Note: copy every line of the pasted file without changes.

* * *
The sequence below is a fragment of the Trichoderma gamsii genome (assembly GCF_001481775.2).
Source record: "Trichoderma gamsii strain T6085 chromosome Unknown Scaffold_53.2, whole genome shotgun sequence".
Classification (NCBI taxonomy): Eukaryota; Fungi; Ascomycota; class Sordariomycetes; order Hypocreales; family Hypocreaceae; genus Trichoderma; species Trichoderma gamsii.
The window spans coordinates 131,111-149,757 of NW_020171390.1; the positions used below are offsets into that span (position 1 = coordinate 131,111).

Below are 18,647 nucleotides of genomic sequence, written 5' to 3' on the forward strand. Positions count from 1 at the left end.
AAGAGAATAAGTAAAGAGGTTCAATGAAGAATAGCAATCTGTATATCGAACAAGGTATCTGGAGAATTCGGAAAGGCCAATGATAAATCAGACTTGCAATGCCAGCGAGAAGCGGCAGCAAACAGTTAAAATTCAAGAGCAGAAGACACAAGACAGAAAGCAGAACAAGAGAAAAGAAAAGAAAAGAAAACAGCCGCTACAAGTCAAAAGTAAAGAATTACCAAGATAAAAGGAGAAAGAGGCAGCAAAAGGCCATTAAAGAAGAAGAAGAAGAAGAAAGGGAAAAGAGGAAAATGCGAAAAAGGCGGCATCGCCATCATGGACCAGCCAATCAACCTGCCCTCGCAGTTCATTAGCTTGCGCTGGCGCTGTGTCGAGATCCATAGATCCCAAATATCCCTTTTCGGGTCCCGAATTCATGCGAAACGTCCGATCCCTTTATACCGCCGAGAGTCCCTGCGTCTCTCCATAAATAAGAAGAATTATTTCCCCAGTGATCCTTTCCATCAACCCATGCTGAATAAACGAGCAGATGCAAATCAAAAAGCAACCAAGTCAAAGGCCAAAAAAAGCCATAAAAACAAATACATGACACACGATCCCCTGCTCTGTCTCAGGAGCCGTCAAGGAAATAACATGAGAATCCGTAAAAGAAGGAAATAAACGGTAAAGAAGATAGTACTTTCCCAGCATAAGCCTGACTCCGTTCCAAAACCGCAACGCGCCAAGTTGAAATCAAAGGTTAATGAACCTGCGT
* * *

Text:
The sequence below is a fragment of the Trichoderma gamsii genome (assembly GCF_001481775.2).
Source record: "Trichoderma gamsii strain T6085 chromosome Unknown Scaffold_53.2, whole genome shotgun sequence".
Classification (NCBI taxonomy): Eukaryota; Fungi; Ascomycota; class Sordariomycetes; order Hypocreales; family Hypocreaceae; genus Trichoderma; species Trichoderma gamsii.
The window spans coordinates 131,111-149,757 of NW_020171390.1; the positions used below are offsets into that span (position 1 = coordinate 131,111).

Below are 18,647 nucleotides of genomic sequence, written 5' to 3' on the forward strand. Positions count from 1 at the left end.
AAGAGAATAAGTAAAGAGGTTCAATGAAGAATAGCAATCTGTATATCGAACAAGGTATCTGGAGAATTCGGAAAGGCCAATGATAAATCAGACTTGCAATGCCAGCGAGAAGCGGCAGCAAACAGTTAAAATTCAAGAGCAGAAGACACAAGACAGAAAGCAGAACAAGAGAAAAGAAAAGAAAAGAAAACAGCCGCTACAAGTCAAAAGTAAAGAATTACCAAGATAAAAGGAGAAAGAGGCAGCAAAAGGCCATTAAAGAAGAAGAAGAAGAAGAAAGGGAAAAGAGGAAAATGCGAAAAAGGCGGCATCGCCATCATGGACCAGCCAATCAACCTGCCCTCGCAGTTCATTAGCTTGCGCTGGCGCTGTGTCGAGATCCATAGATCCCAAATATCCCTTTTCGGGTCCCGAATTCATGCGAAACGTCCGATCCCTTTATACCGCCGAGAGTCCCTGCGTCTCTCCATAAATAAGAAGAATTATTTCCCCAGTGATCCTTTCCATCAACCCATGCTGAATAAACGAGCAGATGCAAATCAAAAAGCAACCAAGTCAAAGGCCAAAAAAAGCCATAAAAACAAATACATGACACACGATCCCCTGCTCTGTCTCAGGAGCCGTCAAGGAAATAACATGAGAATCCGTAAAAGAAGGAAATAAACGGTAAAGAAGATAGTACTTTCCCAGCATAAGCCTGACTCCGTTCCAAAACCGCAACGCGCCAAGTTGAAATCAAAGGTTAATGAACCTGCGT